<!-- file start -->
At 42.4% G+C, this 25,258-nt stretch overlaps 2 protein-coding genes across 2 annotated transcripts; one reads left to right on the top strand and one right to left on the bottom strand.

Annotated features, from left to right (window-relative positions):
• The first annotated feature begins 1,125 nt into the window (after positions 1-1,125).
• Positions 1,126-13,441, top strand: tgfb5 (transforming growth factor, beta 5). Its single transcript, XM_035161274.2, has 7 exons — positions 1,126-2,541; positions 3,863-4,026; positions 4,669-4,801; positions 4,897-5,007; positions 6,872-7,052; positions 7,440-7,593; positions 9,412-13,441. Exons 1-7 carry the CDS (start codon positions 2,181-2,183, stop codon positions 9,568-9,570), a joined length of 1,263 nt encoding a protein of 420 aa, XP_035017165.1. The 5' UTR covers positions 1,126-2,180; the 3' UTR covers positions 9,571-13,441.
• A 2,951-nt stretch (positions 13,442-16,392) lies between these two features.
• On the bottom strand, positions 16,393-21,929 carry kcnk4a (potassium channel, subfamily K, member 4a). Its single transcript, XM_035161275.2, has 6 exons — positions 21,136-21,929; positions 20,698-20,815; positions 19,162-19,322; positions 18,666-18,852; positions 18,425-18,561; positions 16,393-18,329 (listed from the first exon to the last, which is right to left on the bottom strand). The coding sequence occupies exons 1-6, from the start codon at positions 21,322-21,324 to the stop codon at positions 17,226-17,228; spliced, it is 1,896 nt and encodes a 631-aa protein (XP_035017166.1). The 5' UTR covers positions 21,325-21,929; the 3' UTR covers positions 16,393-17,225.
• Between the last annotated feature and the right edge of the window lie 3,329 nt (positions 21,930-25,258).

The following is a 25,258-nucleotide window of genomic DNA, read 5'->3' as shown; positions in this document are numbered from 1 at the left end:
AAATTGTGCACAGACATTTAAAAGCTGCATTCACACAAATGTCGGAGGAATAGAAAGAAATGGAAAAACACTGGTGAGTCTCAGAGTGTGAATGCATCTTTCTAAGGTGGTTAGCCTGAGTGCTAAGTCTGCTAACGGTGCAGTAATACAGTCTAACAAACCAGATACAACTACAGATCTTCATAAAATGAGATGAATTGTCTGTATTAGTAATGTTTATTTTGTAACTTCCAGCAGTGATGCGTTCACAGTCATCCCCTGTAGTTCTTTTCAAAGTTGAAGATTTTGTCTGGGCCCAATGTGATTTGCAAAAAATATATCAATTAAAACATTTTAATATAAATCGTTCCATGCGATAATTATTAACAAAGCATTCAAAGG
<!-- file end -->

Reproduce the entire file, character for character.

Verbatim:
At 42.4% G+C, this 25,258-nt stretch overlaps 2 protein-coding genes across 2 annotated transcripts; one reads left to right on the top strand and one right to left on the bottom strand.

Annotated features, from left to right (window-relative positions):
• The first annotated feature begins 1,125 nt into the window (after positions 1-1,125).
• Positions 1,126-13,441, top strand: tgfb5 (transforming growth factor, beta 5). Its single transcript, XM_035161274.2, has 7 exons — positions 1,126-2,541; positions 3,863-4,026; positions 4,669-4,801; positions 4,897-5,007; positions 6,872-7,052; positions 7,440-7,593; positions 9,412-13,441. Exons 1-7 carry the CDS (start codon positions 2,181-2,183, stop codon positions 9,568-9,570), a joined length of 1,263 nt encoding a protein of 420 aa, XP_035017165.1. The 5' UTR covers positions 1,126-2,180; the 3' UTR covers positions 9,571-13,441.
• A 2,951-nt stretch (positions 13,442-16,392) lies between these two features.
• On the bottom strand, positions 16,393-21,929 carry kcnk4a (potassium channel, subfamily K, member 4a). Its single transcript, XM_035161275.2, has 6 exons — positions 21,136-21,929; positions 20,698-20,815; positions 19,162-19,322; positions 18,666-18,852; positions 18,425-18,561; positions 16,393-18,329 (listed from the first exon to the last, which is right to left on the bottom strand). The coding sequence occupies exons 1-6, from the start codon at positions 21,322-21,324 to the stop codon at positions 17,226-17,228; spliced, it is 1,896 nt and encodes a 631-aa protein (XP_035017166.1). The 5' UTR covers positions 21,325-21,929; the 3' UTR covers positions 16,393-17,225.
• Between the last annotated feature and the right edge of the window lie 3,329 nt (positions 21,930-25,258).

The following is a 25,258-nucleotide window of genomic DNA, read 5'->3' as shown; positions in this document are numbered from 1 at the left end:
AAATTGTGCACAGACATTTAAAAGCTGCATTCACACAAATGTCGGAGGAATAGAAAGAAATGGAAAAACACTGGTGAGTCTCAGAGTGTGAATGCATCTTTCTAAGGTGGTTAGCCTGAGTGCTAAGTCTGCTAACGGTGCAGTAATACAGTCTAACAAACCAGATACAACTACAGATCTTCATAAAATGAGATGAATTGTCTGTATTAGTAATGTTTATTTTGTAACTTCCAGCAGTGATGCGTTCACAGTCATCCCCTGTAGTTCTTTTCAAAGTTGAAGATTTTGTCTGGGCCCAATGTGATTTGCAAAAAATATATCAATTAAAACATTTTAATATAAATCGTTCCATGCGATAATTATTAACAAAGCATTCAAAGG